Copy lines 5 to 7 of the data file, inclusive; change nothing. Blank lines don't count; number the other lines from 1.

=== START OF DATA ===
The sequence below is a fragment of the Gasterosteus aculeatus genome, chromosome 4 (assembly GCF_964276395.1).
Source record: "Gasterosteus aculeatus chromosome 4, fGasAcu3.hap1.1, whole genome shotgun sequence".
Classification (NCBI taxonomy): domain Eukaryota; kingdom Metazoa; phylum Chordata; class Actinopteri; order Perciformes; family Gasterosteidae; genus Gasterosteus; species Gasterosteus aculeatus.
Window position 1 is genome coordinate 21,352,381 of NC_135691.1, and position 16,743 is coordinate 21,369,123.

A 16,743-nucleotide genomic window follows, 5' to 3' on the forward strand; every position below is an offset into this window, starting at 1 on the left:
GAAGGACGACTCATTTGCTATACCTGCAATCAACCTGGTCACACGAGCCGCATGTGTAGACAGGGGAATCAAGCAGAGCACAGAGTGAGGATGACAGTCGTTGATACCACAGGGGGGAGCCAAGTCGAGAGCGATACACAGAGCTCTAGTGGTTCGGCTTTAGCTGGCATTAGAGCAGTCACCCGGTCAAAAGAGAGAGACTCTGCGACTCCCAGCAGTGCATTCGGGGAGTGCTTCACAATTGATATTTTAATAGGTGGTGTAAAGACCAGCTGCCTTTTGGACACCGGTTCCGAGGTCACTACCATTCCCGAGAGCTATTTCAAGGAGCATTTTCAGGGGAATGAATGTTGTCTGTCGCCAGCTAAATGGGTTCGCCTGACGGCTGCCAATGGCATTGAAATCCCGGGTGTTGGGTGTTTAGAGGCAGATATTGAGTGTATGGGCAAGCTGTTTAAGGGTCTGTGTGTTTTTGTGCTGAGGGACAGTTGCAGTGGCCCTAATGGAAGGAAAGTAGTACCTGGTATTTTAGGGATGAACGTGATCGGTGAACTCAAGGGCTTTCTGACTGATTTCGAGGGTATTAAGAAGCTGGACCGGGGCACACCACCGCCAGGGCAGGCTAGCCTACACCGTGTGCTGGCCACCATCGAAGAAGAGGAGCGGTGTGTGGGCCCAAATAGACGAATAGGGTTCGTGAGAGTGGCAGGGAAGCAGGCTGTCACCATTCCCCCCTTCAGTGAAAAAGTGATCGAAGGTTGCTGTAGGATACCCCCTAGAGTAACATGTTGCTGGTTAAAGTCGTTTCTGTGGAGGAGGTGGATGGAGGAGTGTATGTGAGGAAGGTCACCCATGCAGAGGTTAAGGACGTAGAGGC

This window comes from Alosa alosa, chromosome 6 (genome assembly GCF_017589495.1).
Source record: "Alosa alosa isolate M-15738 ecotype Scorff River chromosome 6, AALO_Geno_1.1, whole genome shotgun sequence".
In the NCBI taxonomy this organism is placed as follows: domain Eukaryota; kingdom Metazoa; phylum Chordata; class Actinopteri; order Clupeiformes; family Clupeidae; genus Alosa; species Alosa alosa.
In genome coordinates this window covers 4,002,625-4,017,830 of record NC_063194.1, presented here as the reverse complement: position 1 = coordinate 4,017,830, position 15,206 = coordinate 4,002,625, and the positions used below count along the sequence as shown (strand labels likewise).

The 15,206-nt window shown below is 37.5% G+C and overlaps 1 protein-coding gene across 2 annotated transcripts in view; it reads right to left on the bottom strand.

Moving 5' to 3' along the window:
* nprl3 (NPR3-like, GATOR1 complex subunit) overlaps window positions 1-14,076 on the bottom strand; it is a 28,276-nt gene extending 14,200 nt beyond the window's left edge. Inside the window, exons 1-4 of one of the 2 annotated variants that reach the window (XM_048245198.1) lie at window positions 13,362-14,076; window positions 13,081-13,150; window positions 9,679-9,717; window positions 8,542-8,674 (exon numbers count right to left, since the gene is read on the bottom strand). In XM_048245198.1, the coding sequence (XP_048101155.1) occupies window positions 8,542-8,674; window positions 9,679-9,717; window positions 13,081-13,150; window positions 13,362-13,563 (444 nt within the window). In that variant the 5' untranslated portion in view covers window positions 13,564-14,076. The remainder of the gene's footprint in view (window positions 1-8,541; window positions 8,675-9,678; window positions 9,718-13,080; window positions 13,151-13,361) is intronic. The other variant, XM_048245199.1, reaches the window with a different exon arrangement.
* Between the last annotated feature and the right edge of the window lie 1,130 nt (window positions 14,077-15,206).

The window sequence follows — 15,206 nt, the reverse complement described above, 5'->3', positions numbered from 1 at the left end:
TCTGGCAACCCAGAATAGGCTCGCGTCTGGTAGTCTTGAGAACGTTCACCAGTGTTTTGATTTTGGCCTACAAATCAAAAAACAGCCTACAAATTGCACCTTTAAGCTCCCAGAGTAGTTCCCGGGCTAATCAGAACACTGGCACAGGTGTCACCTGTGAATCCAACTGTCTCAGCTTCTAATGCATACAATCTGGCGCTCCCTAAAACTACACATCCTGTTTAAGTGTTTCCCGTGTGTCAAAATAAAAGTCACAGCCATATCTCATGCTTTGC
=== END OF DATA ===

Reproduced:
A 16,743-nucleotide genomic window follows, 5' to 3' on the forward strand; every position below is an offset into this window, starting at 1 on the left:
GAAGGACGACTCATTTGCTATACCTGCAATCAACCTGGTCACACGAGCCGCATGTGTAGACAGGGGAATCAAGCAGAGCACAGAGTGAGGATGACAGTCGTTGATACCACAGGGGGGAGCCAAGTCGAGAGCGATACACAGAGCTCTAGTGGTTCGGCTTTAGCTGGCATTAGAGCAGTCACCCGGTCAAAAGAGAGAGACTCTGCGACTCCCAGCAGTGCATTCGGGGAGTGCTTCACAATTGATATTTTAATAGGTGGTGTAAAGACCAGCTGCCTTTTGGACACCGGTTCCGAGGTCACTACCATTCCCGAGAGCTATTTCAAGGAGCATTTTCAGGGGAATGAATGTTGTCTGTCGCCAGCTAAATGGGTTCGCCTGACGGCTGCCAATGGCATTGAAATCCCGGGTGTTGGGTGTTTAGAGGCAGATATTGAGTGTATGGGCAAGCTGTTTAAGGGTCTGTGTGTTTTTGTGCTGAGGGACAGTTGCAGTGGCCCTAATGGAAGGAAAGTAGTACCTGGTATTTTAGGGATGAACGTGATCGGTGAACTCAAGGGCTTTCTGACTGATTTCGAGGGTATTAAGAAGCTGGACCGGGGCACACCACCGCCAGGGCAGGCTAGCCTACACCGTGTGCTGGCCACCATCGAAGAAGAGGAGCGGTGTGTGGGCCCAAATAGACGAATAGGGTTCGTGAGAGTGGCAGGGAAGCAGGCTGTCACCATTCCCCCCTTCAGTGAAAAAGTGATCGAAGGTTGCTGTAGGATACCCCCTAGAGTAACATGTTGCTGGTTAAAGTCGTTTCTGTGGAGGAGGTGGATGGAGGAGTGTATGTGAGGAAGGTCACCCATGCAGAGGTTAAGGACGTAGAGGC

This window comes from Alosa alosa, chromosome 6 (genome assembly GCF_017589495.1).